Whereas the Principal Allied Powers have also agreed that the Mandatory should be responsible for putting into effect the declaration originally made on November 2nd, 1917, by the Government of His Britannic Majesty [Balfour Declaration], and adopted by the said Powers, in favor of the establishment in Palestine of a national home for the Jewish people, it being clearly understood that nothing should be done which might prejudice the civil and religious rights of existing non-Jewish communities in Palestine, or the rights and political status enjoyed by Jews in any other country; and
Whereas recognition has thereby been given to the historical connection of the Jewish people with Palestine and to the grounds for reconstituting their national home in that country."
Bernard Horwich, Chicago representative at the Zionist Congress, was quoted in an Aug. 27, 1903 Los Angeles Times article titled "May Locate Zion in East Africa":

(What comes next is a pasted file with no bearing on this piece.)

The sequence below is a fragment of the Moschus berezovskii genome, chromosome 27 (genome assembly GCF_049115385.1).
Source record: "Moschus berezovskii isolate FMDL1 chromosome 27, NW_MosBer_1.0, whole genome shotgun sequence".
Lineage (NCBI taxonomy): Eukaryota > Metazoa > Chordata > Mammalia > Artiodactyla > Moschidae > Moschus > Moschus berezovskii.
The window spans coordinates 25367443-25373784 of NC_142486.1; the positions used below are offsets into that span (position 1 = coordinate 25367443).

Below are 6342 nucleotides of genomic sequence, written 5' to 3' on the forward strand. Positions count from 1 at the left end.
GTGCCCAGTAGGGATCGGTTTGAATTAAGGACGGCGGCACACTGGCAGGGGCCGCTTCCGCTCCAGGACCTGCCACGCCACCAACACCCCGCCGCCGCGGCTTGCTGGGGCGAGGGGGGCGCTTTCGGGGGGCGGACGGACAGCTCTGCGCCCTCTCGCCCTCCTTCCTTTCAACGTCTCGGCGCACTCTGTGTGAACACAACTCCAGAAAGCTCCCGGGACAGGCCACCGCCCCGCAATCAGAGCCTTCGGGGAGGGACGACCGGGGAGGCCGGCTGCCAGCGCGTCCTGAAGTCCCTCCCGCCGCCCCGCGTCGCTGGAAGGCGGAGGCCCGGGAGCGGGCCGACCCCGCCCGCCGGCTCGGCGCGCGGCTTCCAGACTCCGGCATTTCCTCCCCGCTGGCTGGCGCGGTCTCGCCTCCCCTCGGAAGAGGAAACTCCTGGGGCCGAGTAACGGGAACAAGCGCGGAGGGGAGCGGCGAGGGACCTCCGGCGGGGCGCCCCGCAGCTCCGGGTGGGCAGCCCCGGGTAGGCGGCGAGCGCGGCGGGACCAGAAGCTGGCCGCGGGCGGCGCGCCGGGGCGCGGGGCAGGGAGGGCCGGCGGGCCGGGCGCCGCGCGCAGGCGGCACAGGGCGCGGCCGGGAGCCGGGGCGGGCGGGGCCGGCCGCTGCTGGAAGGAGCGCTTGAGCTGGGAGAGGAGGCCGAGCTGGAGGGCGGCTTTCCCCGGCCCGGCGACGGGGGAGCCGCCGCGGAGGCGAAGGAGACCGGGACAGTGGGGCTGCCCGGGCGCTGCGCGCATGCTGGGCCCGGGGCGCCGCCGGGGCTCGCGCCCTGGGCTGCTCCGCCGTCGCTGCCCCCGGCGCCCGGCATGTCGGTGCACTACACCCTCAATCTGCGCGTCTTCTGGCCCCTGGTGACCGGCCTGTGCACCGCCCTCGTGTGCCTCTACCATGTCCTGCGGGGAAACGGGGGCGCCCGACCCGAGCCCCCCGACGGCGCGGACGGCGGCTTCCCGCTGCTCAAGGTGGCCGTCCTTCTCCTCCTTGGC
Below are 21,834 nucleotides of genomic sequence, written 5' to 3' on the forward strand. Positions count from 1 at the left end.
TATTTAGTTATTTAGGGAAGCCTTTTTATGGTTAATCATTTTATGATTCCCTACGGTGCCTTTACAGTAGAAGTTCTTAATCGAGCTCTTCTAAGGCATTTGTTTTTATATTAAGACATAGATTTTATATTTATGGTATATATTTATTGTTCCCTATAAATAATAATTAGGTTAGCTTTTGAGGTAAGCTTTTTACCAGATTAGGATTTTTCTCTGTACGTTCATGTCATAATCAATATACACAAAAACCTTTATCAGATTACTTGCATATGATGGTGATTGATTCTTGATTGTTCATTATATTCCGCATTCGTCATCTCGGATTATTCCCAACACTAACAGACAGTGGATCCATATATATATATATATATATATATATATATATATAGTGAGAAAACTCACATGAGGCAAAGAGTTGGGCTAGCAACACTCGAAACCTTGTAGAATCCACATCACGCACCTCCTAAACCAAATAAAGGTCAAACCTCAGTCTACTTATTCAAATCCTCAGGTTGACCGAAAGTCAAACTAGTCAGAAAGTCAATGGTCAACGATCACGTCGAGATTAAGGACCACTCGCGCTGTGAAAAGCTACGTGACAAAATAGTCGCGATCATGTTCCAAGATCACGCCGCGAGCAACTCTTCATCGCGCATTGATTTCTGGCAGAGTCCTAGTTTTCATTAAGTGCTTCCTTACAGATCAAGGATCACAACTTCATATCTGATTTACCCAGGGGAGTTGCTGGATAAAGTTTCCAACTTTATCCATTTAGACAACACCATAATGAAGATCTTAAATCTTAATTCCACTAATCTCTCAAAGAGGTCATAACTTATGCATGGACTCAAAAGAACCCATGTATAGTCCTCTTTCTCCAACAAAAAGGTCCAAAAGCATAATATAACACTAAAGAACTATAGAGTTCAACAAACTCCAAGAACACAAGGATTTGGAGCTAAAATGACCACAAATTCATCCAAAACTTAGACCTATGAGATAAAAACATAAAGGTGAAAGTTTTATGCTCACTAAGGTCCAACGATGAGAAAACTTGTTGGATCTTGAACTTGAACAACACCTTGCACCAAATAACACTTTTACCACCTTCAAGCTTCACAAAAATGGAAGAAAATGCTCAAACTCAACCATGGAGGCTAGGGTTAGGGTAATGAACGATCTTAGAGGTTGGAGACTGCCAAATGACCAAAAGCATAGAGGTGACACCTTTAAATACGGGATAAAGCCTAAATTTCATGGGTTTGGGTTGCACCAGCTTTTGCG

"[We] urge Congress to leave the African proposition to the Executive Committee. Zion is not to be abandoned until all efforts are abandoned. If we abandon the Palestine colonization project, Zionism is dead. All our efforts have been directed toward establishing the Jewish nation in Zion. East Africa may be a desirable place, for colonization, but is not our country."
Ber Borochov, founder of the Marxist Zionist party Poalei Tziyon, in a 1905 essay titled "To the Question: Zion and Territory," wrote:
"The dogmatic territorialist must give up, as a matter of principle, any freedom of choice and he must take the first territory that happens to come along, the one that is given to him on the basis of secured rights of autonomy and where it is possible to establish a sanctuary for the majority of persecuted and scattered Jews.